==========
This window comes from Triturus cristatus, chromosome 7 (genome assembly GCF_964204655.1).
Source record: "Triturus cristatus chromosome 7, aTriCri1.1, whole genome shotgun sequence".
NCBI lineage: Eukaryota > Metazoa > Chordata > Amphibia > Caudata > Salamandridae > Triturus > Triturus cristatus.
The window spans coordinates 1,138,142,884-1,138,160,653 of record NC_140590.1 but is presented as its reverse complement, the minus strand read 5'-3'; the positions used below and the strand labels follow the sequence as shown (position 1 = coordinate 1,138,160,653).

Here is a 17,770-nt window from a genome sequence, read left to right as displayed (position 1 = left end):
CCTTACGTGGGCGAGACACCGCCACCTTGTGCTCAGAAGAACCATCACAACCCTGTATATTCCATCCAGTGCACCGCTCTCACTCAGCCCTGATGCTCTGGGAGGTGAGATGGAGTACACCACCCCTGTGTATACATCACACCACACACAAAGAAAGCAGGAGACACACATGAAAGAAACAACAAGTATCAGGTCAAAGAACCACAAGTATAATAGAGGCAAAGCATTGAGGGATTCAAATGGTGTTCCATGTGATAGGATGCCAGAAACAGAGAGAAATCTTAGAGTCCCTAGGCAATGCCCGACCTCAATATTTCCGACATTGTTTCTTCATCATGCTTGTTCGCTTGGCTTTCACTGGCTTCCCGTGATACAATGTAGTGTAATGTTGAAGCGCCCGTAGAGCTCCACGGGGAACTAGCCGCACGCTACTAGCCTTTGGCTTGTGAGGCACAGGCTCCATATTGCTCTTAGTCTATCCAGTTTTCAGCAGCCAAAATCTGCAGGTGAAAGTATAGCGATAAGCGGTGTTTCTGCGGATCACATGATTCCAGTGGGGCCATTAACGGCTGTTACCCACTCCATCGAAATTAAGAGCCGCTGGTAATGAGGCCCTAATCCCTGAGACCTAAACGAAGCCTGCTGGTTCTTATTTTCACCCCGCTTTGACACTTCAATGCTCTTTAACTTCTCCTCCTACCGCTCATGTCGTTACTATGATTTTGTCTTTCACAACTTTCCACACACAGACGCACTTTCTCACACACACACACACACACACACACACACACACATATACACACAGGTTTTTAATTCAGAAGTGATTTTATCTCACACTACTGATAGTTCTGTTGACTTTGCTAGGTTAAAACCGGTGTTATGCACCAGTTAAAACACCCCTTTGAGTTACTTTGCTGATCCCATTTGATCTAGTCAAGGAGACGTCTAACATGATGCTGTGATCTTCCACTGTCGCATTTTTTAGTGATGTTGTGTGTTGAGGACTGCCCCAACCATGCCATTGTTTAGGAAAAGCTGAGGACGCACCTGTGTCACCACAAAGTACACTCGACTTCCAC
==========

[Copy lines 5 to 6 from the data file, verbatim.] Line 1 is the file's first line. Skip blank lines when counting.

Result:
Here is a 17,770-nt window from a genome sequence, read left to right as displayed (position 1 = left end):
CCTTACGTGGGCGAGACACCGCCACCTTGTGCTCAGAAGAACCATCACAACCCTGTATATTCCATCCAGTGCACCGCTCTCACTCAGCCCTGATGCTCTGGGAGGTGAGATGGAGTACACCACCCCTGTGTATACATCACACCACACACAAAGAAAGCAGGAGACACACATGAAAGAAACAACAAGTATCAGGTCAAAGAACCACAAGTATAATAGAGGCAAAGCATTGAGGGATTCAAATGGTGTTCCATGTGATAGGATGCCAGAAACAGAGAGAAATCTTAGAGTCCCTAGGCAATGCCCGACCTCAATATTTCCGACATTGTTTCTTCATCATGCTTGTTCGCTTGGCTTTCACTGGCTTCCCGTGATACAATGTAGTGTAATGTTGAAGCGCCCGTAGAGCTCCACGGGGAACTAGCCGCACGCTACTAGCCTTTGGCTTGTGAGGCACAGGCTCCATATTGCTCTTAGTCTATCCAGTTTTCAGCAGCCAAAATCTGCAGGTGAAAGTATAGCGATAAGCGGTGTTTCTGCGGATCACATGATTCCAGTGGGGCCATTAACGGCTGTTACCCACTCCATCGAAATTAAGAGCCGCTGGTAATGAGGCCCTAATCCCTGAGACCTAAACGAAGCCTGCTGGTTCTTATTTTCACCCCGCTTTGACACTTCAATGCTCTTTAACTTCTCCTCCTACCGCTCATGTCGTTACTATGATTTTGTCTTTCACAACTTTCCACACACAGACGCACTTTCTCACACACACACACACACACACACACACACACACATATACACACAGGTTTTTAATTCAGAAGTGATTTTATCTCACACTACTGATAGTTCTGTTGACTTTGCTAGGTTAAAACCGGTGTTATGCACCAGTTAAAACACCCCTTTGAGTTACTTTGCTGATCCCATTTGATCTAGTCAAGGAGACGTCTAACATGATGCTGTGATCTTCCACTGTCGCATTTTTTAGTGATGTTGTGTGTTGAGGACTGCCCCAACCATGCCATTGTTTAGGAAAAGCTGAGGACGCACCTGTGTCACCACAAAGTACACTCGACTTCCAC